The direct impact of the migration crisis on its southern shores and the emboldening of the left-wing of Mr Renzi’s party at the populist anti-austerity revolts elsewhere in the Eurozone now threaten to push him off course.

With such widespread uncertainty abounding it would probably be unwise to predict with any conviction just how the Greek situation will play out. Remarkably, an albeit diminished Mr Tspiras remains at the helm and just possibly all is not lost.

However, Greece’s creditors, whose patience was at breaking point and many of whom had probably discounted their losses as the farcical referendum played out in June, will need to be convinced that Syriza #2 is serious about governing for the long haul.

Only then will recapitalisation of Greece’s beleaguered banks be guaranteed along with inclusion in the ECB’s quantitative easing programme and a restructuring of the country’s debts, allowing markedly longer repayment terms.

How will the Greek government use the breathing space it has been granted? There is no necessity for large scale repayments of the latest bailout until July 2016, which should until then at least silence talk of a Grexit. Austerity will continue, interest groups (of the elderly and its rural communities to name but two) will draw new battle lines and crisis fatigue may also set in.

Commentators have continued to struggle to explain why the Greek economy has been such an acutely unique problem. One view, favoured by economists and bankers, is that Greece was always a special case – it should never have been allowed to join the EU as early as 1981 especially with the Cyprus issue unresolved (as it is to this day despite all the recent hopeful signs of progress) and an utterly unreformed economy.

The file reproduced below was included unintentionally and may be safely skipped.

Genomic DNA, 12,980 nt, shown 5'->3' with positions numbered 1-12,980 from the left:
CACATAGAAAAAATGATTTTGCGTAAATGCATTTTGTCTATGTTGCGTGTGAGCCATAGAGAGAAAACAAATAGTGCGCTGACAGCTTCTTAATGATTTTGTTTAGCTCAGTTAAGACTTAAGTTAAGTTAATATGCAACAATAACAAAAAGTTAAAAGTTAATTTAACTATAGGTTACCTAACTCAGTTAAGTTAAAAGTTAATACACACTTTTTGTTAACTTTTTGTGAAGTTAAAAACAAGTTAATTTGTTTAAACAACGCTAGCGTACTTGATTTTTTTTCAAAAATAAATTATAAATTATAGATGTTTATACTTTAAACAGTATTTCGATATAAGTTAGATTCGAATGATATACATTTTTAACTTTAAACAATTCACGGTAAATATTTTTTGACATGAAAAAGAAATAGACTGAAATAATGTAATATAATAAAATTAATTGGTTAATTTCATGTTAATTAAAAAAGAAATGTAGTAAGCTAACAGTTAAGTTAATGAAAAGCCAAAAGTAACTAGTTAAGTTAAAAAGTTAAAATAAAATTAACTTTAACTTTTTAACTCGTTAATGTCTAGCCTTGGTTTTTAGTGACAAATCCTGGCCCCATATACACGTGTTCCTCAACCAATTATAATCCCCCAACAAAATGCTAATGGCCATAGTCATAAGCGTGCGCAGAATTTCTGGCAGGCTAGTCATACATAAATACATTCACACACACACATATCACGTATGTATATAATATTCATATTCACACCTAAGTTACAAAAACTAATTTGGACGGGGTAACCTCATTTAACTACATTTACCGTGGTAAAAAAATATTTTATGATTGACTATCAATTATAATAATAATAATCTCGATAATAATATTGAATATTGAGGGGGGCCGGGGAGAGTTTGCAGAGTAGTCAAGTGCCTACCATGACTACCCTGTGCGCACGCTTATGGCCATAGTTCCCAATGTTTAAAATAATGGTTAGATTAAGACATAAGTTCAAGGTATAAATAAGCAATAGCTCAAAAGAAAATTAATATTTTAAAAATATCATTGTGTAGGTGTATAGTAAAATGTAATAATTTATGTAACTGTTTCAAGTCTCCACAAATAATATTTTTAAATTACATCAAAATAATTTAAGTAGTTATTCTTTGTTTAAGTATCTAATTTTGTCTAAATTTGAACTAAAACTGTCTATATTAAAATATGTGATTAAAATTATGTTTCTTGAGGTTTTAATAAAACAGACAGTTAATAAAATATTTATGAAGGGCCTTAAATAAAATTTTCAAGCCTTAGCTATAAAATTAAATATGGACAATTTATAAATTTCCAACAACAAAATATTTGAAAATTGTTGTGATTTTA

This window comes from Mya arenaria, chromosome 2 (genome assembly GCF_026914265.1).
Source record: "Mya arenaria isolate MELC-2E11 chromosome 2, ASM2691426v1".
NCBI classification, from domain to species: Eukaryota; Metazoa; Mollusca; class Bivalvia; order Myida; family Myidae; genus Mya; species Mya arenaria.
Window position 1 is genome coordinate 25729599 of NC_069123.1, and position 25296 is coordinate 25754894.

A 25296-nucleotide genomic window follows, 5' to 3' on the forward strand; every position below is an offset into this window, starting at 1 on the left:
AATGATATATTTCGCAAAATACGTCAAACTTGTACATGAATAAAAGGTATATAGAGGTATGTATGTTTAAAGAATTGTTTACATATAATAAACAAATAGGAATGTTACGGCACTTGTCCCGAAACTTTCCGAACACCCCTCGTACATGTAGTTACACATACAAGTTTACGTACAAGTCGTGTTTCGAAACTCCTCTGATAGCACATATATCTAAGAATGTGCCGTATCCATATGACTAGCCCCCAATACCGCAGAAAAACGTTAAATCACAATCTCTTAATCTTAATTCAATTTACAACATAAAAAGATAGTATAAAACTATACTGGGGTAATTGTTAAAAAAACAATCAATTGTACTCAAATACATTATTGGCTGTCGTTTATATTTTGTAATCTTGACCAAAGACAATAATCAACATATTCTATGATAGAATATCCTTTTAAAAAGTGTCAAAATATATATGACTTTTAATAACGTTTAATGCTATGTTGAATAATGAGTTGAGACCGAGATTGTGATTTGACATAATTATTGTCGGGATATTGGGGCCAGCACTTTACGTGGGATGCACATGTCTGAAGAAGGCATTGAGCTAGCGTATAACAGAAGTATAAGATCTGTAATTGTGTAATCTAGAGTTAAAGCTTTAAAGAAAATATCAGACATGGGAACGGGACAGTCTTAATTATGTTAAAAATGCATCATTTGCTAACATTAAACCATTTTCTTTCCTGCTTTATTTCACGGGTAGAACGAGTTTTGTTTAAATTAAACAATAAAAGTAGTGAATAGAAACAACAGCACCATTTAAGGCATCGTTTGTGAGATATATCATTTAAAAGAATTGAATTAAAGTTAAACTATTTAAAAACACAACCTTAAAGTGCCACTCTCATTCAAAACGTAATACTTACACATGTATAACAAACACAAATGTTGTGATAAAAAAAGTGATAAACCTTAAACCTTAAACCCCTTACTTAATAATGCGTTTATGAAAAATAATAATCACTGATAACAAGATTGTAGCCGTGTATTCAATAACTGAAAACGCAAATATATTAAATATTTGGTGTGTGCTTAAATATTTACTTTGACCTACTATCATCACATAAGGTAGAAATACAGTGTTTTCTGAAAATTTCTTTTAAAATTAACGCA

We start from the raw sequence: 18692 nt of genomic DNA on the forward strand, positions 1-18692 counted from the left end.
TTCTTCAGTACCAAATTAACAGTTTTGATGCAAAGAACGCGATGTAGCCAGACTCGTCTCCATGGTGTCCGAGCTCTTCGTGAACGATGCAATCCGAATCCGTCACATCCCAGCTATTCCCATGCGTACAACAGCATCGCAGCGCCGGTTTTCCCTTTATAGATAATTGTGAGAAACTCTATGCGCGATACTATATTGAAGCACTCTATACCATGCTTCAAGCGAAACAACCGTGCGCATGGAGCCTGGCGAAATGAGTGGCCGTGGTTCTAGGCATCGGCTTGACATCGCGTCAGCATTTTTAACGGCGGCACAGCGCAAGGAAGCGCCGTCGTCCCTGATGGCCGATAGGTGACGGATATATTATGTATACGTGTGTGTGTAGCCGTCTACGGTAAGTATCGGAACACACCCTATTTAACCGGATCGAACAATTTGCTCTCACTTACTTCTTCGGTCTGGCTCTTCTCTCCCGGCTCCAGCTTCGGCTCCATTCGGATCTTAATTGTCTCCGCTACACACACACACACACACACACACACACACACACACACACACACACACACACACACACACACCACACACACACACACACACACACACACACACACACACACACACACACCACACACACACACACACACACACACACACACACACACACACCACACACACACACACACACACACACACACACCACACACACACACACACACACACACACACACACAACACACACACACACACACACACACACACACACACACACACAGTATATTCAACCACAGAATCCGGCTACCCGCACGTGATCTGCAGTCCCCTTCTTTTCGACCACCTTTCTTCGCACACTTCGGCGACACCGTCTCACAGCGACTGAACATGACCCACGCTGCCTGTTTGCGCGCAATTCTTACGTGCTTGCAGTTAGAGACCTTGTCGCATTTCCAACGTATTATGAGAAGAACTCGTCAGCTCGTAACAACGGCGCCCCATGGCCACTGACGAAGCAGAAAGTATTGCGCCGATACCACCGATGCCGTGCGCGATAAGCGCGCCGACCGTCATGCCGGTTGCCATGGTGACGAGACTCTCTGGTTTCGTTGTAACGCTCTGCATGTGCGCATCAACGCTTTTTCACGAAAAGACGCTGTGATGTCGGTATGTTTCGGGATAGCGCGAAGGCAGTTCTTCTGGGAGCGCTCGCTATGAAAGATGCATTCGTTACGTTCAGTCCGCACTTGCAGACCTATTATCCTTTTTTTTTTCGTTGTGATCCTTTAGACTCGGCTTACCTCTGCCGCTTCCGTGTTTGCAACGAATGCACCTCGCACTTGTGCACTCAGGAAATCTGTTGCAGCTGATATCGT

Its then leaders, rather like those in Romania and Bulgaria in the run-up to their accession in 2007, saw linking up with Brussels as the road to salvation to ‘save Greece from itself’. Unlike every other country requiring a bailout, no Greek government has ever properly accepted the urgent need for internal reform.

The alternative interpretation, favoured by left-leaning journalists and Eurosceptic commentators, is that Greece’s recent travails are the fault of outsiders. In particular the loathed troika – the ECB, European Commission and the IMF – who imposed a grotesquely unfair straitjacket upon the Greek economy and subsequently pour encourager les autres have insisted that austerity be prolonged irrespective of the utter misery to millions of Greek citizens.

Regardless of the Greek people’s democratic wishes, the Frankfurt and Brussels elite were determined to show that Greece’s euro membership was incompatible with the anti-austerity message of the twice-elected Syriza party.

The one key feature that these two interpretations have in common is that they ignore any responsibility that the Greek people had, or should have had, for their own fate. In truth a succession of Greek political leaders has failed to display the statesmanship of levelling with the electorates and persuading its population of the need for reform in the modern, outward-looking globalised institutional world to which Greece aspires to belong.